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Article
November 28, 1931

THE TREATMENT OF POLIOMYELITISRESULTS IN A SERIES OF ONE HUNDRED AND FOUR CASES

Author Affiliations

Research Fellow of the Fleischner Fund for the Study, Prevention and Treatment of Communicable Diseases in Childhood SAN FRANCISCO

From the Department of Communicable Diseases, Children's Hospital, and the Pediatric Department of the University of California Medical School.

JAMA. 1931;97(22):1620-1624. doi:10.1001/jama.1931.02730220042011
Abstract

The ability of serum containing actively antiviral substances to affect the course of poliomyelitis after symptoms have appeared is a consideration of utmost importance in the treatment of the disease with convalescent or other serum. In comparison to this major consideration, dosage and method of administration are probably of secondary significance.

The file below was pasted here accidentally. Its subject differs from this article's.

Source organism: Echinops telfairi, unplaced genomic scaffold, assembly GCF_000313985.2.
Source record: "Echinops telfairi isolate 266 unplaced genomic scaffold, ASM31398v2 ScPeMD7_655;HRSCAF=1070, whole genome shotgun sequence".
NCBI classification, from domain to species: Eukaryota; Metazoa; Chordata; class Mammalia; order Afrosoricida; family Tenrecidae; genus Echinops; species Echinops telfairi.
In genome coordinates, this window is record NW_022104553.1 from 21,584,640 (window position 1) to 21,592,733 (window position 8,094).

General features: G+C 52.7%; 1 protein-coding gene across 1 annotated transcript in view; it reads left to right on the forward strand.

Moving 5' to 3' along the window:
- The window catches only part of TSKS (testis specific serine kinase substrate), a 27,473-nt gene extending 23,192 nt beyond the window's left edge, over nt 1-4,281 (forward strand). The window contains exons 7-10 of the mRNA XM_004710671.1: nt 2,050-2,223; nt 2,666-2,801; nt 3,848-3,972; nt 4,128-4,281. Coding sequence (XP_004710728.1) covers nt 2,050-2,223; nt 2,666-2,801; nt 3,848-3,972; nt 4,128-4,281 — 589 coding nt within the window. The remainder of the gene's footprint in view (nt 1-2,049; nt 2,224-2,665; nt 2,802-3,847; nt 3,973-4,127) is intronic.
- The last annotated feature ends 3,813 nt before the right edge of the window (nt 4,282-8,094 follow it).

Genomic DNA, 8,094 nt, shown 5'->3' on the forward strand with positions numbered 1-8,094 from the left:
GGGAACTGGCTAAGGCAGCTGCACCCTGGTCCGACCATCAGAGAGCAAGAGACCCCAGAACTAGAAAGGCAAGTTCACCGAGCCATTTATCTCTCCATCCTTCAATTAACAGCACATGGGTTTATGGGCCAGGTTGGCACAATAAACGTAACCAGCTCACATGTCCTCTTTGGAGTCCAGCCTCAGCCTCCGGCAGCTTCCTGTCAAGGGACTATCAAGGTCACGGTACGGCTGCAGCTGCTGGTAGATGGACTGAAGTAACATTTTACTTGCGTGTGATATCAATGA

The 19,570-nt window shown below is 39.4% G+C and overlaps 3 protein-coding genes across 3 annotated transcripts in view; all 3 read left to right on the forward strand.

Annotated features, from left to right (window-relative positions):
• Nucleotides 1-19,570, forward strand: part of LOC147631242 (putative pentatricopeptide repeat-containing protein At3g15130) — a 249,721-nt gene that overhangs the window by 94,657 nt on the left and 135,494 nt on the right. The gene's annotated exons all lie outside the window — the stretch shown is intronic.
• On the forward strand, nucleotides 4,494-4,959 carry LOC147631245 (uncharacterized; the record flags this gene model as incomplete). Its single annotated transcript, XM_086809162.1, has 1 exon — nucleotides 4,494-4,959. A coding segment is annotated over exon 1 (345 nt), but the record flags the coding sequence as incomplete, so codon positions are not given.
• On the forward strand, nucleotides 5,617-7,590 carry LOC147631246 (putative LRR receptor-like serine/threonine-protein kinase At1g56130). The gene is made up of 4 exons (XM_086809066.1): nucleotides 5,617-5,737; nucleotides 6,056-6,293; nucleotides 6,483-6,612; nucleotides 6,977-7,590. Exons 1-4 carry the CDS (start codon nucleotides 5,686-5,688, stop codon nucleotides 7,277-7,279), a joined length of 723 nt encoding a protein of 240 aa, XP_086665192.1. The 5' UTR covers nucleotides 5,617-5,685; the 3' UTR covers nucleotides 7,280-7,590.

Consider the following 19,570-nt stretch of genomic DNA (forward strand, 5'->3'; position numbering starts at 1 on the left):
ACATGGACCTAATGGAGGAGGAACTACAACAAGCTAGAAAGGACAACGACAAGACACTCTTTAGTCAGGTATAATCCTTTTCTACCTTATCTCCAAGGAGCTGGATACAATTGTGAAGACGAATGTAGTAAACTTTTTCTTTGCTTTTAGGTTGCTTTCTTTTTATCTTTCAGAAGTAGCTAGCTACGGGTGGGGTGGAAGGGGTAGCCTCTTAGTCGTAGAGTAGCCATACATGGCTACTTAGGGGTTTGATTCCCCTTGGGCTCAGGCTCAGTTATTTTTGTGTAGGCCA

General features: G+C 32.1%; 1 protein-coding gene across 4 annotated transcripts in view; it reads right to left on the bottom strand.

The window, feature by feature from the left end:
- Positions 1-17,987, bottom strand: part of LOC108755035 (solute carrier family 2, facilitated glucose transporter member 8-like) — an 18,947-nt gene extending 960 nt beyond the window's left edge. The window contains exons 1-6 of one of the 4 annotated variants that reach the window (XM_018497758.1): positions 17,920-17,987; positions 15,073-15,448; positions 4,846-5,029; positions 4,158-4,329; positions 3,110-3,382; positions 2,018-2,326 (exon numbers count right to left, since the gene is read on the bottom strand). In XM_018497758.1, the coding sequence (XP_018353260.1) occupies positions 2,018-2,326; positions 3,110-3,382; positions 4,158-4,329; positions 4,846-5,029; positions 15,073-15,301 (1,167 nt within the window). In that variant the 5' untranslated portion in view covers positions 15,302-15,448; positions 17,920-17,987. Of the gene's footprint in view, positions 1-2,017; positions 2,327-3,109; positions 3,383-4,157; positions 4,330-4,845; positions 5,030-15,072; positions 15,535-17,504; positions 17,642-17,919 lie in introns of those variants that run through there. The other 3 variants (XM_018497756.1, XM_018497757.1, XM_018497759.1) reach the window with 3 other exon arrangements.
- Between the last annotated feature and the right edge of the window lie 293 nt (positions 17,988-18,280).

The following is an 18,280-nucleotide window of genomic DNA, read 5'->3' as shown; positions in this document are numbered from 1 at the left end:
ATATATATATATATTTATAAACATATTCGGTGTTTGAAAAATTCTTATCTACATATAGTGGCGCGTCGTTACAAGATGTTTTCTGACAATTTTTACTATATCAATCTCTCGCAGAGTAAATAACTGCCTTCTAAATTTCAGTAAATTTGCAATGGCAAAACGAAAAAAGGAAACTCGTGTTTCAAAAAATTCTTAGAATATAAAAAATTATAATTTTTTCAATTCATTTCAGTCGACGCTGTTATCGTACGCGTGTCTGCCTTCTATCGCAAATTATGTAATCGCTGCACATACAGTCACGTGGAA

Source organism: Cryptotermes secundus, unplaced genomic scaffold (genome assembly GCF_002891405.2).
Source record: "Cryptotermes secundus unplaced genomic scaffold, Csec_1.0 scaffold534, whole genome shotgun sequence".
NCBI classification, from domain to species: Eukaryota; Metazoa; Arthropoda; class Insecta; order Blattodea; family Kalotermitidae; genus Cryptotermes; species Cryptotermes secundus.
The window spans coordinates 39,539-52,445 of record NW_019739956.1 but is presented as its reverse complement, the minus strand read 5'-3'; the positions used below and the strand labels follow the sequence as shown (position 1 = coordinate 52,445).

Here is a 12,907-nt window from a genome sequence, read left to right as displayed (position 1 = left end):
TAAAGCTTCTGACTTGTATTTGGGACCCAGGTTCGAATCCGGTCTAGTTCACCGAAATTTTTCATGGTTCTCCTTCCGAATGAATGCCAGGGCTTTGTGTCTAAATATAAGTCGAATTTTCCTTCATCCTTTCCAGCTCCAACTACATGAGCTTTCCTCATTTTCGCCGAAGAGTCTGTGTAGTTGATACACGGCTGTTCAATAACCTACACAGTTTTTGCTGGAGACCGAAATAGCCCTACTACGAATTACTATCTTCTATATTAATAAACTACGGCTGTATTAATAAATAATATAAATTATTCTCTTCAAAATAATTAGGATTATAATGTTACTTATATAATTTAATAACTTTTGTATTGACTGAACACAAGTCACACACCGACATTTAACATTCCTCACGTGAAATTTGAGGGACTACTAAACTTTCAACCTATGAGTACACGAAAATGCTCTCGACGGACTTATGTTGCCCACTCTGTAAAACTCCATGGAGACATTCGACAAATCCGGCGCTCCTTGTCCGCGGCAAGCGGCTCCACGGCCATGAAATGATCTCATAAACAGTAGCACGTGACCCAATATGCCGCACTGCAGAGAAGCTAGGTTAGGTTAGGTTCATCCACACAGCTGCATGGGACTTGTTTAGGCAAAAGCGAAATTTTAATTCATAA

Serum of human beings and monkeys convalescent from the disease has been shown to have definite antiviral properties1 and if injected into monkeys before the intracerebral inoculation of virus or if mixed with virus so injected will definitely prevent the development of characteristic symptoms. The crucial tests of therapeutic usefulness cannot be carried out in monkeys, since these animals are relatively insusceptible to the disease and develop it only in response to the highly artificial inoculation of massive doses of virus. The experimental disease thus produced runs a course which cannot be greatly influenced by subsequent injection of

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